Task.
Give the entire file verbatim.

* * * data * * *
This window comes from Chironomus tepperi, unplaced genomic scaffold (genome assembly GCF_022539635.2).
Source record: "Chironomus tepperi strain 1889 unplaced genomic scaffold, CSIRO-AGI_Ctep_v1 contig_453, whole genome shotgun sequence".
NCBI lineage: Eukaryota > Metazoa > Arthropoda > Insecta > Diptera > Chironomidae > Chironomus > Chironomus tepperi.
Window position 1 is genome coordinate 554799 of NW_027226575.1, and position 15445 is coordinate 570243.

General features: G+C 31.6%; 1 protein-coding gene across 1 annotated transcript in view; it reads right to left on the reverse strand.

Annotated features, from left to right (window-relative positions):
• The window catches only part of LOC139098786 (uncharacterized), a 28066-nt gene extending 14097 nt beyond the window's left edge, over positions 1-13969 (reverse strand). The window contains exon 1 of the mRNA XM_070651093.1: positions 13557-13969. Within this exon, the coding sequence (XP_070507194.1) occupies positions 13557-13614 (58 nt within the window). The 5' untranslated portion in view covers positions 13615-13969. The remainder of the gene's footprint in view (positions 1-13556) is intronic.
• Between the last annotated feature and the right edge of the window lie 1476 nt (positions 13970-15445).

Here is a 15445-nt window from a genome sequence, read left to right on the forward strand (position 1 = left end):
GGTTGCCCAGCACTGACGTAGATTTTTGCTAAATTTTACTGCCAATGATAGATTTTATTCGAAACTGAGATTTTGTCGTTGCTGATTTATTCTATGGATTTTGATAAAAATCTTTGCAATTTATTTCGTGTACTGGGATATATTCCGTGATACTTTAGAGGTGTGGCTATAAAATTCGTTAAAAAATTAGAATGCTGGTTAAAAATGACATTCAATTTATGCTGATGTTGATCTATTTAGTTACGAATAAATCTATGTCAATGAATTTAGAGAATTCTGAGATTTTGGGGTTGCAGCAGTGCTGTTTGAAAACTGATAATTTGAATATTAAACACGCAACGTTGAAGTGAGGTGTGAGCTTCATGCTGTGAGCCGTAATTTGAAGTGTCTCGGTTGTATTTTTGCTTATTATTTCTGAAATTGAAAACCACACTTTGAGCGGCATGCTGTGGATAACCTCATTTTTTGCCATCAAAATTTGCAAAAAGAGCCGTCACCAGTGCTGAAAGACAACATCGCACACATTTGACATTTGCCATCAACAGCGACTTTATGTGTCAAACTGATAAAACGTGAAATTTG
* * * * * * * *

This window comes from Chironomus tepperi, unplaced genomic scaffold (genome assembly GCF_022539635.2).
Source record: "Chironomus tepperi strain 1889 unplaced genomic scaffold, CSIRO-AGI_Ctep_v1 contig_453, whole genome shotgun sequence".
NCBI lineage: Eukaryota > Metazoa > Arthropoda > Insecta > Diptera > Chironomidae > Chironomus > Chironomus tepperi.
Window position 1 is genome coordinate 554799 of NW_027226575.1, and position 15445 is coordinate 570243.

General features: G+C 31.6%; 1 protein-coding gene across 1 annotated transcript in view; it reads right to left on the reverse strand.

Annotated features, from left to right (window-relative positions):
• The window catches only part of LOC139098786 (uncharacterized), a 28066-nt gene extending 14097 nt beyond the window's left edge, over positions 1-13969 (reverse strand). The window contains exon 1 of the mRNA XM_070651093.1: positions 13557-13969. Within this exon, the coding sequence (XP_070507194.1) occupies positions 13557-13614 (58 nt within the window). The 5' untranslated portion in view covers positions 13615-13969. The remainder of the gene's footprint in view (positions 1-13556) is intronic.
• Between the last annotated feature and the right edge of the window lie 1476 nt (positions 13970-15445).

Here is a 15445-nt window from a genome sequence, read left to right on the forward strand (position 1 = left end):
GGTTGCCCAGCACTGACGTAGATTTTTGCTAAATTTTACTGCCAATGATAGATTTTATTCGAAACTGAGATTTTGTCGTTGCTGATTTATTCTATGGATTTTGATAAAAATCTTTGCAATTTATTTCGTGTACTGGGATATATTCCGTGATACTTTAGAGGTGTGGCTATAAAATTCGTTAAAAAATTAGAATGCTGGTTAAAAATGACATTCAATTTATGCTGATGTTGATCTATTTAGTTACGAATAAATCTATGTCAATGAATTTAGAGAATTCTGAGATTTTGGGGTTGCAGCAGTGCTGTTTGAAAACTGATAATTTGAATATTAAACACGCAACGTTGAAGTGAGGTGTGAGCTTCATGCTGTGAGCCGTAATTTGAAGTGTCTCGGTTGTATTTTTGCTTATTATTTCTGAAATTGAAAACCACACTTTGAGCGGCATGCTGTGGATAACCTCATTTTTTGCCATCAAAATTTGCAAAAAGAGCCGTCACCAGTGCTGAAAGACAACATCGCACACATTTGACATTTGCCATCAACAGCGACTTTATGTGTCAAACTGATAAAACGTGAAATTTG